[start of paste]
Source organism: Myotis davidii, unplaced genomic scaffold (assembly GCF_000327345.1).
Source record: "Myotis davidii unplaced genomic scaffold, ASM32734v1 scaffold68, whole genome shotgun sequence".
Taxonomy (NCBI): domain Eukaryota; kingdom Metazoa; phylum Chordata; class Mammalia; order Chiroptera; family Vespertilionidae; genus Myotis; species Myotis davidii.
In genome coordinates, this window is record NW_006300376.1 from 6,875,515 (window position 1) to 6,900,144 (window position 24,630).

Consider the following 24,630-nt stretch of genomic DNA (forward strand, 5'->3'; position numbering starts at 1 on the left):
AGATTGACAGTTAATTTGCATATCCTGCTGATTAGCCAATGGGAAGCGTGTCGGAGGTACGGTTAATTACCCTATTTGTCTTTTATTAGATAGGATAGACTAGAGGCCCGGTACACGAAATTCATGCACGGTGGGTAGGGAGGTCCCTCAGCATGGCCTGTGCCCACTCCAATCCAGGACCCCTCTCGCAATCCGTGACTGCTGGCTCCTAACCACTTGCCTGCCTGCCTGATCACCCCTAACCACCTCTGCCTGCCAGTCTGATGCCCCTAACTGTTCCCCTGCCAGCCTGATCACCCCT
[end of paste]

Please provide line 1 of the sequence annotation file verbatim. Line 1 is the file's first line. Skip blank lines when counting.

Source organism: Myotis davidii, unplaced genomic scaffold (assembly GCF_000327345.1).